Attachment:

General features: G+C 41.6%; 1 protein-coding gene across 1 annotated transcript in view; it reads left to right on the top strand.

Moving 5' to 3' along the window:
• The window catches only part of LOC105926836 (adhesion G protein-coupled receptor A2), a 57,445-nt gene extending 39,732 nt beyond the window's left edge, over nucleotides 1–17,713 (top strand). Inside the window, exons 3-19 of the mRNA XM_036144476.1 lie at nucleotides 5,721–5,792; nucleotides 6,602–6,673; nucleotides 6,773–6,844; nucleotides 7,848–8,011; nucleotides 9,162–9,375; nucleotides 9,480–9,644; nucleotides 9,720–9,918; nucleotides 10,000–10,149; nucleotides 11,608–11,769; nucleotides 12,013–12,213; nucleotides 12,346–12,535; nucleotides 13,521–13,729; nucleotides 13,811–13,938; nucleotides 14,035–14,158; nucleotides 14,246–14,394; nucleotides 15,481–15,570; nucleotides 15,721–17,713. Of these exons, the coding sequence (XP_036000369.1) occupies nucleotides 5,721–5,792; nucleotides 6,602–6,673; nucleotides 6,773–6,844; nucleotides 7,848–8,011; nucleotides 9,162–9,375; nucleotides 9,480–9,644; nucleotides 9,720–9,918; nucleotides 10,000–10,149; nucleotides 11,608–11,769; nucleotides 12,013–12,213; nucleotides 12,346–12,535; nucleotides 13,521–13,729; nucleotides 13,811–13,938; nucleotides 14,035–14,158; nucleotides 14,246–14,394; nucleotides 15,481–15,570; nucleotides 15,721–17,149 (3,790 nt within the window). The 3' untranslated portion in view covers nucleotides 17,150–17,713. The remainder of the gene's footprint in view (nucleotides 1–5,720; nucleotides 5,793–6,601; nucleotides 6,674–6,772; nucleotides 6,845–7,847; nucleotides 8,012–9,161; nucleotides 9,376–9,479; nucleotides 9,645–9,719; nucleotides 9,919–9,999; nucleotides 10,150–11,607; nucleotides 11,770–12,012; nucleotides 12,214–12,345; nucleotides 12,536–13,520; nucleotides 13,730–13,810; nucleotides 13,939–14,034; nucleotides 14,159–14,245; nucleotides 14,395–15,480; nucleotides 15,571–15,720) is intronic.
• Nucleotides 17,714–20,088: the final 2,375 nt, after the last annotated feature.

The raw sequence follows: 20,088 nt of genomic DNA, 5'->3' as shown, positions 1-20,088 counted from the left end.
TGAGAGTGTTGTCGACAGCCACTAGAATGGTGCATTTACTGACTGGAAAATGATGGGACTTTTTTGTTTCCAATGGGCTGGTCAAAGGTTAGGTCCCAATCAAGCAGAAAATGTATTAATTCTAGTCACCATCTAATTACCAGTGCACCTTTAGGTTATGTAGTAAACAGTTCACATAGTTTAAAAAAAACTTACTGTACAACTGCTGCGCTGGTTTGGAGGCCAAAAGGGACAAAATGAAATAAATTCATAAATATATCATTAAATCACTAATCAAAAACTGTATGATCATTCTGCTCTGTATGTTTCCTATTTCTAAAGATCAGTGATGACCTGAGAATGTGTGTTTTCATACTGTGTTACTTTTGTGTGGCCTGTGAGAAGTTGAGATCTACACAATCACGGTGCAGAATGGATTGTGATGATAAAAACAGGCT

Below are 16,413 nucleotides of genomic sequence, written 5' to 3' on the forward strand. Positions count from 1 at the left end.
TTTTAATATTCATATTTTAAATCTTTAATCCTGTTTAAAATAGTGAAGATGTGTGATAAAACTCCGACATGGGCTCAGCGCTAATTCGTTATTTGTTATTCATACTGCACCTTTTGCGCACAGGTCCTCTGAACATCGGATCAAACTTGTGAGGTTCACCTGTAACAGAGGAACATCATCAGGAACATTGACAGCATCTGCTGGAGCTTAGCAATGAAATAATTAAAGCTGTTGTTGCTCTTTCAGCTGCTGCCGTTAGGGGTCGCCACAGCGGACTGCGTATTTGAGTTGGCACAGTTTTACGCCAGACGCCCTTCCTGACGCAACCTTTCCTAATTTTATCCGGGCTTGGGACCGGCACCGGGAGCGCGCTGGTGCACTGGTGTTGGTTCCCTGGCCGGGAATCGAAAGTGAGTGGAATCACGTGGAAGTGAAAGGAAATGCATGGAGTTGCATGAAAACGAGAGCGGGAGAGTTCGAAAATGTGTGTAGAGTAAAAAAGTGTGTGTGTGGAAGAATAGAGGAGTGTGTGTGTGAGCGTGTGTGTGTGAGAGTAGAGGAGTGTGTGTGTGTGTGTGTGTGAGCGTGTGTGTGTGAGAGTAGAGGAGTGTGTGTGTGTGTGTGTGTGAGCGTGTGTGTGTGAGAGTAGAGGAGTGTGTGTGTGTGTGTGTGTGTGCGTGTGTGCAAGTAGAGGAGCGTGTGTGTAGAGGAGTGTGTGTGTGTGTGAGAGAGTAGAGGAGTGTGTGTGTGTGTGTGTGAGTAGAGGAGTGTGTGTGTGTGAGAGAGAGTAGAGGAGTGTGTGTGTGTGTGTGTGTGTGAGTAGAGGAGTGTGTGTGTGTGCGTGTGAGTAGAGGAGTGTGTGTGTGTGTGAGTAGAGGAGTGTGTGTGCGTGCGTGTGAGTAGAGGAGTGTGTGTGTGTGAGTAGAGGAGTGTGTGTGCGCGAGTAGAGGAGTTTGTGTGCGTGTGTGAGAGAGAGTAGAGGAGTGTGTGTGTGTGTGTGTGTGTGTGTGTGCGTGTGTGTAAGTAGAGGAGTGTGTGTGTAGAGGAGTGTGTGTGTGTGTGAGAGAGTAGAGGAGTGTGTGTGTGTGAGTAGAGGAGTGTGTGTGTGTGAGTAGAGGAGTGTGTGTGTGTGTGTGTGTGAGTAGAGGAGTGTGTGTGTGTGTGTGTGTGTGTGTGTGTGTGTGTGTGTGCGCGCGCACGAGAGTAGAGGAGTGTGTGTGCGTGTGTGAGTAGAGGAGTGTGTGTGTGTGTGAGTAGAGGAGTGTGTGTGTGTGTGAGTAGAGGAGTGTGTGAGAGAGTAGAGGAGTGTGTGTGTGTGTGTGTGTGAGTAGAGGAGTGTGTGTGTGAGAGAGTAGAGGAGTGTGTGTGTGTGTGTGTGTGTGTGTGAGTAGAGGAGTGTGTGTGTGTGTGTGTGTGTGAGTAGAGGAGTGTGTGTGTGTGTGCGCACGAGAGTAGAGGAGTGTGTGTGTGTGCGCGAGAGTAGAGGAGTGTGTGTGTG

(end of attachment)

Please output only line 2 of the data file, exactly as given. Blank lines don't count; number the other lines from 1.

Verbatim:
Moving 5' to 3' along the window: